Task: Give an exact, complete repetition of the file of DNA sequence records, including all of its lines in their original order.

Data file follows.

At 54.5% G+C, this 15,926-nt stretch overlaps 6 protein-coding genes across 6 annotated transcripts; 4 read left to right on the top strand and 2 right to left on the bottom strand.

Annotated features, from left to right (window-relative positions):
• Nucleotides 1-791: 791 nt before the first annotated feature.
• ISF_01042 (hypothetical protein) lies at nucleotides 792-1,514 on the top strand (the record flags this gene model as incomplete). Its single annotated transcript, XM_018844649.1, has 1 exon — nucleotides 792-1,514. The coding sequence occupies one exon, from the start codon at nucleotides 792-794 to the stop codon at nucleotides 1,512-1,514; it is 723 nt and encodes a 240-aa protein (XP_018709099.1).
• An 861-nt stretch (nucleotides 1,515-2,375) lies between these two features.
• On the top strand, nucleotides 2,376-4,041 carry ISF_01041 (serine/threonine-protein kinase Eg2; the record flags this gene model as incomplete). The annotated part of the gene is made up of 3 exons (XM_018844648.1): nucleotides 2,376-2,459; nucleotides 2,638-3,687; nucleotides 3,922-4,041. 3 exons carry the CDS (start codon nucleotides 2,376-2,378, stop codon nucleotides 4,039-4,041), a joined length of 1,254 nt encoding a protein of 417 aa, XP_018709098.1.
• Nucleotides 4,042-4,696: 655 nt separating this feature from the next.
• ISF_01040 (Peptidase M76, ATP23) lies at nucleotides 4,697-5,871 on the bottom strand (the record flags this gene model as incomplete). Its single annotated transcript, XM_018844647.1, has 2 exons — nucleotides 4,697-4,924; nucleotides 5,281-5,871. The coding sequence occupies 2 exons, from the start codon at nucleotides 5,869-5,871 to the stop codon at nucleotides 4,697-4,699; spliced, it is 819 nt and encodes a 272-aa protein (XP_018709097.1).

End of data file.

At 54.5% G+C, this 15,926-nt stretch overlaps 6 protein-coding genes across 6 annotated transcripts; 4 read left to right on the top strand and 2 right to left on the bottom strand.

Annotated features, from left to right (window-relative positions):
• Nucleotides 1-791: 791 nt before the first annotated feature.
• ISF_01042 (hypothetical protein) lies at nucleotides 792-1,514 on the top strand (the record flags this gene model as incomplete). Its single annotated transcript, XM_018844649.1, has 1 exon — nucleotides 792-1,514. The coding sequence occupies one exon, from the start codon at nucleotides 792-794 to the stop codon at nucleotides 1,512-1,514; it is 723 nt and encodes a 240-aa protein (XP_018709099.1).
• An 861-nt stretch (nucleotides 1,515-2,375) lies between these two features.
• On the top strand, nucleotides 2,376-4,041 carry ISF_01041 (serine/threonine-protein kinase Eg2; the record flags this gene model as incomplete). The annotated part of the gene is made up of 3 exons (XM_018844648.1): nucleotides 2,376-2,459; nucleotides 2,638-3,687; nucleotides 3,922-4,041. 3 exons carry the CDS (start codon nucleotides 2,376-2,378, stop codon nucleotides 4,039-4,041), a joined length of 1,254 nt encoding a protein of 417 aa, XP_018709098.1.
• Nucleotides 4,042-4,696: 655 nt separating this feature from the next.
• ISF_01040 (Peptidase M76, ATP23) lies at nucleotides 4,697-5,871 on the bottom strand (the record flags this gene model as incomplete). Its single annotated transcript, XM_018844647.1, has 2 exons — nucleotides 4,697-4,924; nucleotides 5,281-5,871. The coding sequence occupies 2 exons, from the start codon at nucleotides 5,869-5,871 to the stop codon at nucleotides 4,697-4,699; spliced, it is 819 nt and encodes a 272-aa protein (XP_018709097.1).